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  • Worker Resistance under Stalin: Class and Revolution on the Shop Floor
  • Barbara Alpern Engel
Worker Resistance under Stalin: Class and Revolution on the Shop Floor. By Jeffrey J. Rossman (Cambridge, MA and London, UK: Harvard University Press, 2005. ix plus 314 pp.).

In the period 1928-32, the height of Stalin's "revolution from above," the Ivano- vo industrial region became the epicenter of worker resistance to the forced-pace industrialization drive. In this exhaustively researched and well-written study of that resistance, Jeffrey Rossman takes issue with the arguments, propounded by recent historians, that "class consciousness" had become unnecessary in Soviet Russia and ideological resistance impossible outside the all-pervasive ideological paradigms established by the regime itself. Marshaling rich and compelling evidence of widespread, collective, and sometimes fierce resistance by workers to the violation of what he calls the "contractual understanding" between themselves [End Page 468] and the communist party, Rossman contends that in the period he studies, class regained valence and gave meaning to resistance, as workers contested the regime's interpretation of October and sought to re-appropriate this seminal event for their own ends. This worker resistance, Rossman argues, challenged the most fundamental assertions of the communist leadership to rule on workers' behalf.

The First Five Year plan hit the textile workers of Ivanovo particularly hard, as a result of the state's decision to squeeze surplus from the textile industry in order to fund "socialist construction" in heavy industry. What followed was ever-more pitiless intensification of labor, shrinking wage packets, shortages of raw materials and the breakdown of aging machinery, at the very time that the assault on the peasantry brought shortfalls of bread, the staple of working class life and symbol of worker well-being, and cut-backs in rations raised the genuine threat of starvation. Drawing on sources from a wide range of archives, Rossman documents the mounting outrage over these violations of the implicit contract between workers and the state, outrage that was expressed even by current and former worker members of the Communist party. Anger was stoked by older workers, veterans whose activism stretched back to October, and who interpreted the revolution as promising an end to workers' suffering. Outrage boiled over into action. Manifested in vociferous protests against state policy and "anti-Bolshevik agitation", work stoppages and threats to strike, worker resistance was initially held in check by fear of lay-offs during a time of unemployment, and by cleavages in the workforce based on craft, social status ("peasants" vs. "workers"), and gender, which undermined the solidarity necessary to resist effectively. The breaking point came in April 1932, when, unemployment having ended and their protests having fallen on deaf ears, workers were pushed past the breaking point by falling wages and the relentless pace of production, and by hunger, which hit women workers, the majority of the workforce, especially hard, responsible as most women were for provisioning their families. Overcoming their differences, workers erupted in strikes in the town of Teikovo and in a mass uprising in the town of Vichuga. These protests succeeded in extracting some concessions from the regime. Workers' living standards became a higher priority for the party and collective farm markets were legalized, while the regime abandoned the "fantastic planning" that had wreaked the hardship that prompted revolt. The days of worker solidarity and ability to resist effectively were shortlived, however. Soon enough, experienced workers retired, the labor force re-fragmented, life improved, and, not least, the security forces gained experience at suppressing dissent before it could become widespread.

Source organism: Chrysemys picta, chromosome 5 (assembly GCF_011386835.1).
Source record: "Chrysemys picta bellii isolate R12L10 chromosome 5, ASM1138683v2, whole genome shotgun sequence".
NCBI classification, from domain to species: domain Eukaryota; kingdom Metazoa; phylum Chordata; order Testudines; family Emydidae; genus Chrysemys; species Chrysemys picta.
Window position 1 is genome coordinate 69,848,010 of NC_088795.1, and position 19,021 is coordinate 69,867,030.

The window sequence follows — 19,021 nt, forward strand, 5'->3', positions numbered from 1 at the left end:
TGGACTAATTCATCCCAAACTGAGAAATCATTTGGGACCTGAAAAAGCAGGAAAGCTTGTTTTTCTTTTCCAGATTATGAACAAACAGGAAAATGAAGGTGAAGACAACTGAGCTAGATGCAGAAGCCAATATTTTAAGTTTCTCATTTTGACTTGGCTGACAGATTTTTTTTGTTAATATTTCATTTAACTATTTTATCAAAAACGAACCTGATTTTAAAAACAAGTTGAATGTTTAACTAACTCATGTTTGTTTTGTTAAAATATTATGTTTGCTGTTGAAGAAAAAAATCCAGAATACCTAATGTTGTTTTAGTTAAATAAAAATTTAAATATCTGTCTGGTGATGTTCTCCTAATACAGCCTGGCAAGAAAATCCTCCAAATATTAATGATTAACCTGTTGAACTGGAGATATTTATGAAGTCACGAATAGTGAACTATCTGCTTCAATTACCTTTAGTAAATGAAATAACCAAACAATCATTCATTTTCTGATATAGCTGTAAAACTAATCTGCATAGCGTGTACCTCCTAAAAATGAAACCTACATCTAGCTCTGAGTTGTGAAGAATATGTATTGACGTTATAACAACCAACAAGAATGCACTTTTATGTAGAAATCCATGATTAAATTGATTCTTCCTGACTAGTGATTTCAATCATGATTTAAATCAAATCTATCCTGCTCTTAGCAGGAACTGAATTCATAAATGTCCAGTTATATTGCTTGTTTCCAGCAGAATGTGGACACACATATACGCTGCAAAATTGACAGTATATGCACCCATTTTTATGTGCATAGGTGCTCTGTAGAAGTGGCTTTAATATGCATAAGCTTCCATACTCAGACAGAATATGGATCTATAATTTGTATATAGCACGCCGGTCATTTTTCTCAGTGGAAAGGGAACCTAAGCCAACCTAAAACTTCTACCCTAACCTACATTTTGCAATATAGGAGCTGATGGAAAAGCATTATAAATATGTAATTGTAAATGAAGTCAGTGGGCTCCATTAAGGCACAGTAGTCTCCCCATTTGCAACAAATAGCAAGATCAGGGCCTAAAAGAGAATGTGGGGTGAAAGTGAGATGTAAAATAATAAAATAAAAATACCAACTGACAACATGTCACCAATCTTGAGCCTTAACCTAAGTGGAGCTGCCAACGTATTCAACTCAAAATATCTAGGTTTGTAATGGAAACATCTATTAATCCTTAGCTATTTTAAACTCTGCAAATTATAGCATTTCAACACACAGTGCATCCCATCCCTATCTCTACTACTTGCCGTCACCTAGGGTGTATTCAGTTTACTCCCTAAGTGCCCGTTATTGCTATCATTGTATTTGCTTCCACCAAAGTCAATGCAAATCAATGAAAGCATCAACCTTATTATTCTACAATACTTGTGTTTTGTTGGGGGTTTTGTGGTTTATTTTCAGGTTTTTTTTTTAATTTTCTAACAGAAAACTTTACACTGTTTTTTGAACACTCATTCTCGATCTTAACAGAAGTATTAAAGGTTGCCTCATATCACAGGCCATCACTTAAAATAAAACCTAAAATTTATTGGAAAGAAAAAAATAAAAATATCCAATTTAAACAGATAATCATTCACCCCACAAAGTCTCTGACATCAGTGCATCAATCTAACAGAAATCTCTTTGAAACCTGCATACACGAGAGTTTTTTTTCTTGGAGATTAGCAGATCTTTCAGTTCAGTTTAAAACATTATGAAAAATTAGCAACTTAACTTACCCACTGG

This is a very important book, which deserves to be read not only by students of Soviet history, but also by those who study the working class. Rossman's exhaustive research leaves no doubt that workers vociferously protested those elements of the "revolution from above" that undermined their shop floor traditions and physical well-being, and that in so doing many deployed the language of class and sought to reappropriate the meanings of October. Yet it seems to me that in pursuit of his thesis concerning the saliency to resistance of identities forged at the point of production, and workers' independent understanding of the...


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pp. 468-470
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